It’s on its way.

Earlier last year, it was announced that the use of plastic carryout bags will be prohibited at stores and foodservice businesses that occupy at least 2,500 square feet beginning May 4, 2022.

The law will ban single-use plastic and paper carryout bags, styrofoam containers, styrofoam cups of less than 2 ounces and styrofoam trays used with raw meat, fish and poultry.

As reported on New Jersey 101.5, Philadelphia’s ban has already begun. And the only question is when will ours start?

Supposedly, the ban has been put in place to protect the environment, economy, and our communities and I think the whole thing is going to be a nightmare.

While proponents of the law say single-use plastic bags are the most common form of waste in New Jersey, and appear much too often in our waterways, it’s going to be difficult to implement this program. After all, we know that cloth bags can generate even more bacteria than plastic bags. But of course, human beings seem to come second to wildlife in New Jersey.

While stores will not be able to sell plastic carryout bags starting in May, they can provide customers with reusable ones. This spread of reusable bags is being encouraged by the government, and they have set up guidelines that define what makes a bag “eco friendly.”

If it weren’t so annoying — and probably counterproductive — it would be fun to watch all the chaos that is about to ensue.

 

 

For a bag to be considered reusable it must be: made of polypropylene fabric, nylon, cloth, hemp product, or other washable fabric, have stitched handles, and are designed and manufactured for multiple reuses.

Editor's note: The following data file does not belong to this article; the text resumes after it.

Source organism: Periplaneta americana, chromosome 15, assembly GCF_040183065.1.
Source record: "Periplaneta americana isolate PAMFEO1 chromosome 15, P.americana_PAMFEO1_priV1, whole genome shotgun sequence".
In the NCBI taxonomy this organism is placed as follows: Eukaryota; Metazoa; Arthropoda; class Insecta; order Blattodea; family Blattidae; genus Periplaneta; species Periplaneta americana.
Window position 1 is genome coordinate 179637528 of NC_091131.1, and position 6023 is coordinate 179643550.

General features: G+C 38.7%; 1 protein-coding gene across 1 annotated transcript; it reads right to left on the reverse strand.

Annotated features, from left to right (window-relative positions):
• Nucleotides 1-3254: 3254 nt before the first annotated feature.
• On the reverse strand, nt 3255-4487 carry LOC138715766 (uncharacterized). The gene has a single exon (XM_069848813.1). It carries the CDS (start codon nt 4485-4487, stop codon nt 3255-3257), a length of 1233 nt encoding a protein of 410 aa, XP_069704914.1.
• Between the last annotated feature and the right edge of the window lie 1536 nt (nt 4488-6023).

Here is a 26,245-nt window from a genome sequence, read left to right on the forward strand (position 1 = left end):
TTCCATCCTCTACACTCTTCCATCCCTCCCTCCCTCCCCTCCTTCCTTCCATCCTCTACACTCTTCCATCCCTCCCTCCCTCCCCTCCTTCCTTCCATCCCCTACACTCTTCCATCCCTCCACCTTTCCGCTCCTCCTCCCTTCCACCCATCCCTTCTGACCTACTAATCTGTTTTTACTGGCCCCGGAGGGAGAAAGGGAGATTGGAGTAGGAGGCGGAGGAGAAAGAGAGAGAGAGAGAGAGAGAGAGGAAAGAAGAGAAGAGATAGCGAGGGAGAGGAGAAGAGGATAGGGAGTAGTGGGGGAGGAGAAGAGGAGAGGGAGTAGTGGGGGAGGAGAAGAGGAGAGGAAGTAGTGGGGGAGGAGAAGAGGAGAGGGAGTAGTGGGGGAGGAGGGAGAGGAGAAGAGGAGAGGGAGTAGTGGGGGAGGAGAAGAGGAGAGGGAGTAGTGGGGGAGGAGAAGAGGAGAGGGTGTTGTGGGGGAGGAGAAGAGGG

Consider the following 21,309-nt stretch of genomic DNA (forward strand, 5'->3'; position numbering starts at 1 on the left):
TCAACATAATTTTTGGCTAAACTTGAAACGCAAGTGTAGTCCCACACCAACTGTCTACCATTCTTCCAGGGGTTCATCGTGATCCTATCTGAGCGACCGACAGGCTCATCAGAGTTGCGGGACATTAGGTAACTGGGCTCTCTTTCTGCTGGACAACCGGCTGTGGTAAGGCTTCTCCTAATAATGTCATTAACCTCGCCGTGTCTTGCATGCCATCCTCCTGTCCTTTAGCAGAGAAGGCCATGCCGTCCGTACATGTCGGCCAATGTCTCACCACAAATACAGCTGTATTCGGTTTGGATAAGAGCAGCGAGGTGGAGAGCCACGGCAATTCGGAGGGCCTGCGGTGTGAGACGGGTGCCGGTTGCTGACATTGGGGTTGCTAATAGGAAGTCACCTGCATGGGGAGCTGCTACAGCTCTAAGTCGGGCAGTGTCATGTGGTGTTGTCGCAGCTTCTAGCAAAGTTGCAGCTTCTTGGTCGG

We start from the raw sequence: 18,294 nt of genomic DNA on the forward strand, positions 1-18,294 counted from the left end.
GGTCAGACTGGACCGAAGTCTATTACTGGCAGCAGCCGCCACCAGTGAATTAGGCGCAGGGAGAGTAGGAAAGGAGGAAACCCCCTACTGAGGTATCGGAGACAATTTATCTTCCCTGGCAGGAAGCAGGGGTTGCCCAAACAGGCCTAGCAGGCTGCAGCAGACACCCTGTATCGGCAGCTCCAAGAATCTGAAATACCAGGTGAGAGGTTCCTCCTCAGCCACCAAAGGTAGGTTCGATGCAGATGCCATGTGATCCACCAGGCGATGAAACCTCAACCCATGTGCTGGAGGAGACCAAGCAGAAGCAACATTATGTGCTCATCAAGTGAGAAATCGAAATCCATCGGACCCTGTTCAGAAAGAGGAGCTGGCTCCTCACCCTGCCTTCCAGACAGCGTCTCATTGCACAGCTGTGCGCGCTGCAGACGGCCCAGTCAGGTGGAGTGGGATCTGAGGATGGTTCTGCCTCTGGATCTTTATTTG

I’ve written about this before and I want to remind you of one thing that this law does not take into account. What will Instacart or Target’s Shipt or Walmart or any of the home delivery services do now? Bring you 20 cloth bags? Dump all the groceries-unbagged-on your porch, apples rolling in the wind? Use those “allowed” blue “Ikea-type” heavy vinyl bags that are ten times the price?

Once this rule goes into effect, many websites will feature resources as to where to purchase these approved bags. This will have us running like chickens with our heads cut off.

In addition to the ban of plastic bags, polystyrene foam foodservice products are going to dissipate well as single-use plastic straws, which will only be available by request.

If it weren’t so annoying — and probably counterproductive — it would be fun to watch all the chaos that is about to ensue.

The post above reflects the thoughts and observations of New Jersey 101.5 talk show host Judi Franco. Any opinions expressed are Judi Franco’s own.

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